I was recently having lunch at an expensive restaurant with a friend. She didn’t finish her meal so she wanted to take the rest of it home for dinner–after all, we were eating at a posh restaurant and the meal was expensive and the food was incredible. She asked me if I thought that they would give her a “doggie bag” to take away the food. I had been to this restaurant several times and was confident that they wouldn’t give her the takeaway bag. She decided to ask for one anyway. She called the waiter and I smugly watched as she asked for the takeaway bag. The waiter simply said: “of course”. Then he took away her remaining food and quickly brought it back beautifully wrapped and ready to take home and enjoy.
I was stunned. Shocked.
I had never before asked for a “doggie bag” at that restaurant.
Because I thought that the waiter would refuse. I was absolutely convinced of his refusal! More than just a refusal, I thought that he would act rude and condescending then flatly refuse her request to takeaway food.
Instead, the waiter simply—and politely—said “of course”.
This minor incident taught me a major lesson: I should stop saying “no” to myself!
I thought about how many times that I have failed to ask for something that I wanted. It has been numerous times in a variety of situations ranging from asking for ketchup to asking for a job. Many times, I just “knew” that the answer would be “no!” so I didn’t even ask.
I’ve heard an interesting quote that says, “If you don’t ask, the answer is always no.”
I always nod in agreement when I hear these wise words. But I promptly forget them when faced with asking for something that I need or want. I simply don’t ask. As a result, the answer was always no. But it wasn’t a waiter, an employer, a teacher or someone else saying “no” to me. I had been saying “no” to myself!
Do you say “no” to yourself?
How many times do you want something (like a job interview, dinner reservations, information) but are afraid to ask? Do you avoid asking for something important to you because you are convinced that you will be refused?
After my “doggie bag” experience with my friend at the restaurant, I decided that I will no longer engage in this type of “self-refusal” behavior. But it wasn’t easy. I didn’t realize that I had made a habit out of saying “no” to myself.
I decided to change that habit. And I did it in 5 easy but consistent steps.
How to stop saying “no” to yourself:
- Develop awareness. After the “doggie bag” incident, I became aware of when I engaging in “self-refusal” behavior. To stop this behavior, my first step was to write down each time that I said “no” to myself. At the end of the week, I reviewed at the number of times that I “self-refused”. It was a good exercise to bring this behavior into my awareness.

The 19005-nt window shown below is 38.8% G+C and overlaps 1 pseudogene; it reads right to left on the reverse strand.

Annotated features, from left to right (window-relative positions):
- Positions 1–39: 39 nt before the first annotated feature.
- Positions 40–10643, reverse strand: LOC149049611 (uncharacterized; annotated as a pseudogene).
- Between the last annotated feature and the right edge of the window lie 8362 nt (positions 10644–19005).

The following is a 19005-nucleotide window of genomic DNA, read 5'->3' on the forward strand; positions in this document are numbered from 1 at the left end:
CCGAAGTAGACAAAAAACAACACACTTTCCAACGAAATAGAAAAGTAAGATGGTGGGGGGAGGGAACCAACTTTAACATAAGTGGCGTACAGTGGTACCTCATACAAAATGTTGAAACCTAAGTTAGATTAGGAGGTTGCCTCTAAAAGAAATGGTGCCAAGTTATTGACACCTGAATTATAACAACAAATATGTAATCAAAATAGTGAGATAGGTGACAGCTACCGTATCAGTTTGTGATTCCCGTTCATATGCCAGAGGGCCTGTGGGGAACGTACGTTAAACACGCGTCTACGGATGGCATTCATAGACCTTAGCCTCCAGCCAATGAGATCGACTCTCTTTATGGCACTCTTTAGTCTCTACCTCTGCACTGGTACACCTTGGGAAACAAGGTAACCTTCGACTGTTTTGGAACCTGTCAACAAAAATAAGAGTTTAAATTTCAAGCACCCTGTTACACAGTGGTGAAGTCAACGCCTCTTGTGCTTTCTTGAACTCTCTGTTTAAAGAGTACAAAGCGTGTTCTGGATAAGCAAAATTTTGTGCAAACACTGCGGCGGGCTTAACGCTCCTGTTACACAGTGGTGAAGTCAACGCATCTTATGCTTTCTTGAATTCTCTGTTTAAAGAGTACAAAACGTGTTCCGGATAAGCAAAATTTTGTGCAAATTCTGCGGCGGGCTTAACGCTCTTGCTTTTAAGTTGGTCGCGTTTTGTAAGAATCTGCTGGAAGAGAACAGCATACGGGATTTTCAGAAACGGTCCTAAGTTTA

- Practice with a friend. I would practice asking friends for what I wanted. Some times, they would say “no” to me. Other times, the answer was “yes”. I always knew that eventually I would get a “yes” answer. It took the fear and embarrassment out of hearing “no”. It was liberating!
- Read inspirational stories. Of course, reading blogs (like this one!) that give you ideas is great. But also read true stories about people who accomplished something against the odds. I read a story about Bessie Coleman (a daughter of sharecroppers in the 1930s) who became a stunt pilot and received an international aviation license. She had been denied entry into flying schools in the U.S. so she moved to France where she learned to pilot planes. She is quoted as saying “I refused to take no for an answer!” as the secret of her success. There are other inspirational stories of people who also refused to take no for an answer. They are great to read and can give you the courage to ask for what you want. (By the way, movies are also great!)
- Meditation and Visualization. After the “doggie bag” incident, I realize that I had stopped asking because I was afraid of getting embarrassed, scorned or even laughed at. Interesting that I didn’t fear a negative answer but rather public ridicule. So I used meditation and visualization techniques to picture myself asking for something and getting a bad answer. It was hard but I became desensitized to the possibility of getting a bad answer. When I was finally able to let go of that fear, I became able to actually ask for what I wanted. (In reality, I was never faced with public embarrassment.)
- Don’t get attached. Go ahead and ask for what you want! Don’t get attached to the outcome. Feel the fear then keep asking. The responses will be different. Some positive. Others negative. Some rude. Others polite. The more that you ask, the more prepared you will be for any response. And the more “yeses” that you’ll hear!
These steps can help you to stop saying “no” to yourself. They can get you to ask for what you want and need. And they can help get you there with the least amount of fear and discomfort. Just remember: the only “no” answer that can stop you is the “no” that you say to yourself!